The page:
Hurricane Aletta grows to Category 4

Hurricane Aletta grows to Category 4

By 9 am local time on Friday, and it had upgraded to category 4 storm with speed of 140 miles per hour winds.

The center said swells generated by Aletta would begin to hit portions of mainland Mexico and the west coast of Baja California Sur and continue through the weekend, likely causing "life-threatening surf and rip current conditions".

As of 9 a.m. MT on Friday, the center of Aletta was located about 815 kilometers (505 miles) southwest of Manzanillo in Mexico. Out in the Pacific, there are two tropical storms we're watching. Hurricane Aletta, which formed early Wednesday, achieved hurricane status on Thursday afternoon after its sustained winds climbed to 120 km/h.

It's too soon to determine whether this second system will eventually pose a direct threat to parts of Baja California next week.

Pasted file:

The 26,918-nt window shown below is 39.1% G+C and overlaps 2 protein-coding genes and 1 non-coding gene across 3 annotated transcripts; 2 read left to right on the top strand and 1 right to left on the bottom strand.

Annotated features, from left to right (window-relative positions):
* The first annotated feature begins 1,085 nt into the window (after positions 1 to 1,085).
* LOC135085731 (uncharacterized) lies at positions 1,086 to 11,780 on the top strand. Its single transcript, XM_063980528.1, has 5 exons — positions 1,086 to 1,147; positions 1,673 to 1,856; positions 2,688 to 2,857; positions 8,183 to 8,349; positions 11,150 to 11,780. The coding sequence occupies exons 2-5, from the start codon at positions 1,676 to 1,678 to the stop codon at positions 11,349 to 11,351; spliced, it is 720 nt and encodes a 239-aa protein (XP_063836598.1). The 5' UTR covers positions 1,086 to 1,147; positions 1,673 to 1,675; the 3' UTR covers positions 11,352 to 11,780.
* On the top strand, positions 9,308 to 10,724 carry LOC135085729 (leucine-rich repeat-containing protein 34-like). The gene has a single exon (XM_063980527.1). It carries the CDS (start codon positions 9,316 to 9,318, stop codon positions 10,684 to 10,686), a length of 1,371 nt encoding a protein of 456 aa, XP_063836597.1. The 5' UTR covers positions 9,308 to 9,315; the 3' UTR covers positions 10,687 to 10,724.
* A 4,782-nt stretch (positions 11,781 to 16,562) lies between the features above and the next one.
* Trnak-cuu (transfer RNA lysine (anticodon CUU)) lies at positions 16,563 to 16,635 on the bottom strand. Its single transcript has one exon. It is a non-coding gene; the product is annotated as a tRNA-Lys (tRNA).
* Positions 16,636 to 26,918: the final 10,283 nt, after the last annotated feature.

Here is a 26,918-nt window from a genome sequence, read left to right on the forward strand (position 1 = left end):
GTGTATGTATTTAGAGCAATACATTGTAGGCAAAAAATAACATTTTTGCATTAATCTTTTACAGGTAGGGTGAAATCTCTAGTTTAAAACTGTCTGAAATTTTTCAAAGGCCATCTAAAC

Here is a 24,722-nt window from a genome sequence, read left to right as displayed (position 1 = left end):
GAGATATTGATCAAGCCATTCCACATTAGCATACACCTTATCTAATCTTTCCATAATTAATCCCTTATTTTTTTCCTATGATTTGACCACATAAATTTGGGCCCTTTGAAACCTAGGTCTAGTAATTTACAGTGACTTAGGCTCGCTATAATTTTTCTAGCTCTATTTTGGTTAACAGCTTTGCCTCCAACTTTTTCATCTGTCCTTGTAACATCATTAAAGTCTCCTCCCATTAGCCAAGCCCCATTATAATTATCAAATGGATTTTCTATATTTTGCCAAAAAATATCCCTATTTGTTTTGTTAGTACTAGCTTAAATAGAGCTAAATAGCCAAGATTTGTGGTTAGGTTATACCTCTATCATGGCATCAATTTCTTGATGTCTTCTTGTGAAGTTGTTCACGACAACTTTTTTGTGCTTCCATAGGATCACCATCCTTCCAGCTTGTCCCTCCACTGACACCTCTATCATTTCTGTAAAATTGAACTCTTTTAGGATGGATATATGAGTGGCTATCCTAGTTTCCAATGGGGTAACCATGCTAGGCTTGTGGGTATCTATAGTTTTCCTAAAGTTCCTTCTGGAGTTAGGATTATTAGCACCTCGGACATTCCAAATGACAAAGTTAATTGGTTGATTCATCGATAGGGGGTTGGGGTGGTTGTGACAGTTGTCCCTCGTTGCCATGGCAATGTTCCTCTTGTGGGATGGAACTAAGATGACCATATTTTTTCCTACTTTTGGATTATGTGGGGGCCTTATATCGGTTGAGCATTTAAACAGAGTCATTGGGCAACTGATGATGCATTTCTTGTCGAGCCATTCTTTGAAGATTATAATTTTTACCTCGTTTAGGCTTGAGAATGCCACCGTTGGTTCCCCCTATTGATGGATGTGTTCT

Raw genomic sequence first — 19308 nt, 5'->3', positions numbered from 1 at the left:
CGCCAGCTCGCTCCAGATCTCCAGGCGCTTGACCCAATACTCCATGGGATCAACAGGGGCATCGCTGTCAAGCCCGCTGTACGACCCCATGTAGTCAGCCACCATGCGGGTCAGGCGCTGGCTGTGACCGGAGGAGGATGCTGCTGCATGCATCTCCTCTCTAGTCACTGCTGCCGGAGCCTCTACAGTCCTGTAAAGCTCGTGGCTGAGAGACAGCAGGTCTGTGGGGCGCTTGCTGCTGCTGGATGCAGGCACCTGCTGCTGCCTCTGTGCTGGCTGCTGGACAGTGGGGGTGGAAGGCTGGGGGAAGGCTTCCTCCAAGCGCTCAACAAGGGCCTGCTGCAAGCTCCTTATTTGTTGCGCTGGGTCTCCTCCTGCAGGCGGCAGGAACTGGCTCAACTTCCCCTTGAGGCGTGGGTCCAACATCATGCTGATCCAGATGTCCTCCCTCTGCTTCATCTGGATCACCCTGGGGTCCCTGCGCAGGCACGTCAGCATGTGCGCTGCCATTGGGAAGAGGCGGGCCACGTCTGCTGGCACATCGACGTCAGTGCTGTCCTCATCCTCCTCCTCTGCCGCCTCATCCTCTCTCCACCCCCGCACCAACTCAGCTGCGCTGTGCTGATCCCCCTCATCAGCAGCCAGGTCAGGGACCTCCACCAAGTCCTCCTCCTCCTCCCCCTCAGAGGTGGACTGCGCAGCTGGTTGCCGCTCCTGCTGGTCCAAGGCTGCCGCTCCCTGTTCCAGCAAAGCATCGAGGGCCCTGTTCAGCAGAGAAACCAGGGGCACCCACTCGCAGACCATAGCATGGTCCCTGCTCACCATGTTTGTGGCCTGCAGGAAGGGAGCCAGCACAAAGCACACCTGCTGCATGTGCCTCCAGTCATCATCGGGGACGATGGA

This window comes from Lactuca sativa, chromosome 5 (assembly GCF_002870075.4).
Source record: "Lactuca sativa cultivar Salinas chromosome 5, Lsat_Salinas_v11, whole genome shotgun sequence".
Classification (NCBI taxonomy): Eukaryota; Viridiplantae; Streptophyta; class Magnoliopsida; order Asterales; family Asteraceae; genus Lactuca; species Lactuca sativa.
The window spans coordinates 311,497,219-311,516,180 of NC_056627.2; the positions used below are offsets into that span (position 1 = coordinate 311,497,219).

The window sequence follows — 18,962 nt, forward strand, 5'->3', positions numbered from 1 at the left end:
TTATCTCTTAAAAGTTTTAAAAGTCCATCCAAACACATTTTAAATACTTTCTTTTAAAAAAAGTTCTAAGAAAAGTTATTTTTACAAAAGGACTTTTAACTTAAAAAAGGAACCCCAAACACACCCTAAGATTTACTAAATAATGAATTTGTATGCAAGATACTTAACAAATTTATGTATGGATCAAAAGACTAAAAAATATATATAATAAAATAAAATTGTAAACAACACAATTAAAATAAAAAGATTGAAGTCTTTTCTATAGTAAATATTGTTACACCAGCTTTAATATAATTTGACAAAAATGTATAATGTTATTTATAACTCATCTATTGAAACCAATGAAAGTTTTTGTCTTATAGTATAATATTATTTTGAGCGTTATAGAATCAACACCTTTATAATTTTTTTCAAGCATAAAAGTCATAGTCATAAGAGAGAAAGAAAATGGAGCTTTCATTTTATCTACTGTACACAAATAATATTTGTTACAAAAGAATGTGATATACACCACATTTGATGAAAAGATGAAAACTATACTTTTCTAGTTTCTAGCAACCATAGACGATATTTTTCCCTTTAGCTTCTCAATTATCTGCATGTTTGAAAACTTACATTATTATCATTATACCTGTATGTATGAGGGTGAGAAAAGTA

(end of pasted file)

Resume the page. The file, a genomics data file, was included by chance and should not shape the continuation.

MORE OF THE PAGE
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Aletta was first named a hurricane on Thursday, June 7, which is over two weeks earlier than normal. The average day for the first hurricane to form in the Eastern Pacific is June 26, although hurricanes are not unheard of before that date.

It's not unusual for the Eastern Pacific season's first storm to be a Category 4 hurricane.

However, only one of these "A" hurricanes has reached Category 5 intensity, Hurricane Ava in June 1973, according to NOAA. Aletta should strengthen over the next couple days before weakening back to a tropical storm midday Sunday and a tropical depression midday Tuesday.

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